Different cultural values in the AA community such as interdependency, a complete reliance on the family for help rather than a stranger (therapist), and stigma surrounding mental health in general, contribute to the lack of help seeking. Further, some mental health providers are unable to recognize ED- like behaviors in the AA community as they are an under researched group when it comes to this pathology; lack of diagnosis and treatment can thus lead to poor prognosis. Once EDs are officially seen as a disorder that affects all ethnic and demographic groups at similar rates, stigma can be lessened and providers will recognize ED symptoms in this community. Again, cultural competency must be encouraged. Providers should understand the unique stressors AAs face like acculturative stress, as well as the complex relationship between food, showing love, and the idealization of the thin body. Although anorexia nervosa is prominent in the AA community, BN and binge- eating behaviors are the most common in the community; 1.50% are diagnosed with BN and 4.74% experience binge eating behaviors (See Eating Disorders Part 1 for DSM definitions). Once providers are more familiar with BED and BN, as well as the unique factors AAs face, they will be able to have culturally appropriate treatment for AAs with EDs.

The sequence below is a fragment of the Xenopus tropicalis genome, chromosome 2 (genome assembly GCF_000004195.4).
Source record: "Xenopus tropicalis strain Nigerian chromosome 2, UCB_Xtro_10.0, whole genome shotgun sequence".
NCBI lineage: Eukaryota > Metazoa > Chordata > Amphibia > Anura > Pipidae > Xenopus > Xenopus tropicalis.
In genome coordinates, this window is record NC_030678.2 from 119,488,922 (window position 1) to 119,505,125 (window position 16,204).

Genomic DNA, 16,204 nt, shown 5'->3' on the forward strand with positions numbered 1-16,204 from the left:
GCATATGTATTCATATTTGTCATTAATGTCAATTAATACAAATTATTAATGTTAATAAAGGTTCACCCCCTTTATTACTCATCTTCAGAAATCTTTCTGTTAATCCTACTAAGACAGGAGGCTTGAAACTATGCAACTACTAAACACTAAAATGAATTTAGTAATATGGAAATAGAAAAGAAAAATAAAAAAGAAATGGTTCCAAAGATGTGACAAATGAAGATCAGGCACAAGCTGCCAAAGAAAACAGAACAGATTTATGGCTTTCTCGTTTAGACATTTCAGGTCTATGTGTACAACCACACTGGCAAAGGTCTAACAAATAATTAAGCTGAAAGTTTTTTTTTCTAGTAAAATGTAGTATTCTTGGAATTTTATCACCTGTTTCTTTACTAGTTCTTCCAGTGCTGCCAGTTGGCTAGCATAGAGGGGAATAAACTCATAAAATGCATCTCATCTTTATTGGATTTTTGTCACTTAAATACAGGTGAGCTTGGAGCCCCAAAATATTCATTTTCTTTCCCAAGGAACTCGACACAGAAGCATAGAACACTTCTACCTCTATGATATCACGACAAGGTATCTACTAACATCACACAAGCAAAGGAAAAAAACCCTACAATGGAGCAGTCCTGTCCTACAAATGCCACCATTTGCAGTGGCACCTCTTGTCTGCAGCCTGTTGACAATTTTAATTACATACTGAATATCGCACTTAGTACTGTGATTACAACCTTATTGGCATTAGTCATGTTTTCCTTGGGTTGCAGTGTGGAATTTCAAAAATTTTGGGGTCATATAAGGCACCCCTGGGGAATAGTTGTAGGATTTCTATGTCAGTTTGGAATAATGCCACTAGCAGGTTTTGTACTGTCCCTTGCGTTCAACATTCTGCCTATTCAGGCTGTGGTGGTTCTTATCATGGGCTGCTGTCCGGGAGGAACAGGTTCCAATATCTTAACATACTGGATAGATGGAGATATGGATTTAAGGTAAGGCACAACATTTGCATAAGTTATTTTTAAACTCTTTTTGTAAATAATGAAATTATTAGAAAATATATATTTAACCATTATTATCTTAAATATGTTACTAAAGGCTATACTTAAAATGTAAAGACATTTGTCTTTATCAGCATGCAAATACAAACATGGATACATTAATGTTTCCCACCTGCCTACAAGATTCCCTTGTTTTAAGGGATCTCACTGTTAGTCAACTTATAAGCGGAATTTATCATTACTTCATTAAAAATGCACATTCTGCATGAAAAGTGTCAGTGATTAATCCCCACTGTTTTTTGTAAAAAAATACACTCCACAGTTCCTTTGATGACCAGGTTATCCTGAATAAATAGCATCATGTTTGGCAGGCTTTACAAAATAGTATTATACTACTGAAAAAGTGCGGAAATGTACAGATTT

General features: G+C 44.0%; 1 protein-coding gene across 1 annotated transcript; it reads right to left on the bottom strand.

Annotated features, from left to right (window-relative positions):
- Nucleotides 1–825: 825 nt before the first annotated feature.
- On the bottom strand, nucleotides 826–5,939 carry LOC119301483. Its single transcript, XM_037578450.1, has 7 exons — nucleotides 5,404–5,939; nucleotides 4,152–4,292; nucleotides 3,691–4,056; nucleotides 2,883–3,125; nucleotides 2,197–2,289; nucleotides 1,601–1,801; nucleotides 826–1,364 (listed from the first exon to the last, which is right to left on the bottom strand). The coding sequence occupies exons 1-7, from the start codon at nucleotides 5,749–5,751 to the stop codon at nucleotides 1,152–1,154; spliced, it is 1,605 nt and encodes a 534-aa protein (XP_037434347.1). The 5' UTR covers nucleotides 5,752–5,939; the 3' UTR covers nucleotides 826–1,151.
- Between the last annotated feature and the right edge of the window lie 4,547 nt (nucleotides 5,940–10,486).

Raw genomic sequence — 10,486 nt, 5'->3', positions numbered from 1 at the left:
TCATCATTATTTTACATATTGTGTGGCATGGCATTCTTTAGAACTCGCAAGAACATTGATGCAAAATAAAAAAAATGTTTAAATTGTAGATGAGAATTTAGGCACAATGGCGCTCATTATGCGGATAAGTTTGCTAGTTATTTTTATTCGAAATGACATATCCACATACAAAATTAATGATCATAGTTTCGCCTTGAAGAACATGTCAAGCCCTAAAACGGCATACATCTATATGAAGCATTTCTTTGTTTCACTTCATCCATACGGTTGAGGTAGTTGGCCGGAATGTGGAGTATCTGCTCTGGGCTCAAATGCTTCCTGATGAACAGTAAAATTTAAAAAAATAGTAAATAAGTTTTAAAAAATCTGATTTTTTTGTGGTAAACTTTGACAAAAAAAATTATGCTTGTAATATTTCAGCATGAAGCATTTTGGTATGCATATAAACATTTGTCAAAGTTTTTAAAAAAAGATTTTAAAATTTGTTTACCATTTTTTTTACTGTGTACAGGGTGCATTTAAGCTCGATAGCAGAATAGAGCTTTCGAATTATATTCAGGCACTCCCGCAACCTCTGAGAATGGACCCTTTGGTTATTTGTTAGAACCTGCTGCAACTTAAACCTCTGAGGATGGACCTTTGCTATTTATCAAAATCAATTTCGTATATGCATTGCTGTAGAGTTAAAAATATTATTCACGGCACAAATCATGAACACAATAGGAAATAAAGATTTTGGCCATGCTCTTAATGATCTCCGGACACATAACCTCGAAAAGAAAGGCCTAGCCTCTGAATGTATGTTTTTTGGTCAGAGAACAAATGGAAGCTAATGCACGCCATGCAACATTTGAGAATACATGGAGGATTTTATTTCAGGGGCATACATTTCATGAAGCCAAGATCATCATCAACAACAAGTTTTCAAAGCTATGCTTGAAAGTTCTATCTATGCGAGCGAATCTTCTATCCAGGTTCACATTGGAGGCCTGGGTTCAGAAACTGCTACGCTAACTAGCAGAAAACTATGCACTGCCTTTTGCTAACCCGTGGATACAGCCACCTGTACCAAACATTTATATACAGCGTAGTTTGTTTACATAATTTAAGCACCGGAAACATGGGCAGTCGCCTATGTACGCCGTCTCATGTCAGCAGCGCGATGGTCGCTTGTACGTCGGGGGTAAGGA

If you or someone you know is seeking therapy for an eating disorder, please contact our psychotherapy offices in New York or New Jersey to talk to one of our licensed professional psychologists, psychiatrists, psychiatric nurse practitioners, or psychotherapists at Arista Counseling & Psychotherapy. Contact our Paramus, NJ or Manhattan, NY offices respectively, at (201) 368-3700 or (212) 722-1920 to set up an appointment. For more information, please visit http://www.counselingpsychotherapynjny.com/

Sources

https://www.eater.com/2019/11/19/20955556/my-discomfort-with-comfort-food

https://centerfordiscovery.com/blog/eating-disorders-and-the-api-community/

https://www.medainc.org/eating-disorders-in-the-asian-american-community-a-call-for-cultural-consciousness/

https://www.nationaleatingdisorders.org/blog/anorexia-for-an-asian-american-a-recovery-story